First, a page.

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Does the law protect you against whistleblower retaliation?

Let us say that you work for a manufacturer in Detroit. You have only been with the company for a few months, but that has been long enough for you to observe that there are violations of certain safety laws.

Although the company has posted the OSHA regulations, your supervisor is not enforcing some of them. You feel you should report this to someone, but who? And if you do, what repercussions would there be?

The Michigan protection act

Anyone who reports conduct that endangers employees, as you are willing to do, should not be afraid of retaliation. That is why the Michigan legislature passed The Whistleblowers’ Protection Act of 1980, which these lawmakers designed to protect you if you report a suspected violation of local, state or federal law.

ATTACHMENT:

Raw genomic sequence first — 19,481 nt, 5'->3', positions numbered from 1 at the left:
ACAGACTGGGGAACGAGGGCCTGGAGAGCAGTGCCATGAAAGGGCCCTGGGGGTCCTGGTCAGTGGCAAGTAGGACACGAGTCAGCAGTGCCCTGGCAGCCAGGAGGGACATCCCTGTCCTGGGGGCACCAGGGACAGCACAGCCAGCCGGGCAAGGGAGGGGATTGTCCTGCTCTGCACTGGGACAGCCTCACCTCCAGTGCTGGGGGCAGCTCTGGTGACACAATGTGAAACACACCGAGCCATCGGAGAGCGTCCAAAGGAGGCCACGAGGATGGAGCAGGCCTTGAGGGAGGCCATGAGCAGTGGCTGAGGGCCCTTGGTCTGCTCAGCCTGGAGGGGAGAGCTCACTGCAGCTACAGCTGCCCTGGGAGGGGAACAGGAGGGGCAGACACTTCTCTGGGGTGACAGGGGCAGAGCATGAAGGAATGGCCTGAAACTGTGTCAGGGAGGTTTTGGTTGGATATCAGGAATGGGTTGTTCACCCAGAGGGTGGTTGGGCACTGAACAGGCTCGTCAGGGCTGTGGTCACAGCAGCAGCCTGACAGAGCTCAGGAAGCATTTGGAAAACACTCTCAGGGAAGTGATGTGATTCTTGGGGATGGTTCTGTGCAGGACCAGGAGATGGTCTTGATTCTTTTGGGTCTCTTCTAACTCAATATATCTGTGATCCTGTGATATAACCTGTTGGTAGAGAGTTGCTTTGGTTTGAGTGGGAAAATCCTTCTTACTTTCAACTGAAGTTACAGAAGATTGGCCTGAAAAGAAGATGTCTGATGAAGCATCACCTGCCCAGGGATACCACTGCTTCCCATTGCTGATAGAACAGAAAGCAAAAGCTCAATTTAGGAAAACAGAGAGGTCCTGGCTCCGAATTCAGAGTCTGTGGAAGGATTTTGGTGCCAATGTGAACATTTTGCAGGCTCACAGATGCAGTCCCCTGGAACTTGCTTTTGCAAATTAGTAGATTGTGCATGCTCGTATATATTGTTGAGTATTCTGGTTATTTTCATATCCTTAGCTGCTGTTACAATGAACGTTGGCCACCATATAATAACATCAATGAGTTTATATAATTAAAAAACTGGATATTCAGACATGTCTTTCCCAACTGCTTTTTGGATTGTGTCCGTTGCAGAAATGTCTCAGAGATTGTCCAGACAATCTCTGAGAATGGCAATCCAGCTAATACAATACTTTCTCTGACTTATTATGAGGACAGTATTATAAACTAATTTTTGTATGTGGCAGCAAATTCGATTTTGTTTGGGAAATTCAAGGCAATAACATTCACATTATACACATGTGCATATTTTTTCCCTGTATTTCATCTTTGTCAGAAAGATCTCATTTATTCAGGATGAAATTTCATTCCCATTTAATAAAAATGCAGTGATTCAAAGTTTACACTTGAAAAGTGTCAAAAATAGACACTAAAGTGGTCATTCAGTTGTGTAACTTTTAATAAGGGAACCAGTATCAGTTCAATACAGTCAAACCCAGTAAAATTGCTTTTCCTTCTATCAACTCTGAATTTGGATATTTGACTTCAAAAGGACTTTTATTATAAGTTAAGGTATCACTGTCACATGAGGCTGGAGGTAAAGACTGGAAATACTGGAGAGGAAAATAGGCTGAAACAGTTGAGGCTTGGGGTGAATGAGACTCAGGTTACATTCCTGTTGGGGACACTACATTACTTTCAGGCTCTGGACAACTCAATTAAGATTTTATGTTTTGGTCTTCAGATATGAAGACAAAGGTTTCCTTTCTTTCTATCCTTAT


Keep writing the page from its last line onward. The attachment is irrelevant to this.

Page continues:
Pertinent points

The Act basically that your employer cannot threaten or dismiss you if you report a violation or suspected violation of a law. For example, if your supervisor finds that you have reported a hazardous condition that goes against OSHA standards, he or she cannot reassign you or recommend your termination because you have become a whistleblower. Under the Act, neither the terms of your employment, the privileges of your employment nor your compensation can be affected because you have raised red flags about unsafe conditions in your workplace.

If you believe that the company you work for is not adhering to the standards set forth by the Occupational Safety and Health Administration and that potentially hazardous conditions in the workplace exist as a result, you have the responsibility to report it. It requires a certain amount of courage to become a whistleblower, but your co-workers will appreciate your stepping up. In addition to the Michigan Act, there are also federal laws designed to protect employees who report suspected company violations.

 

 

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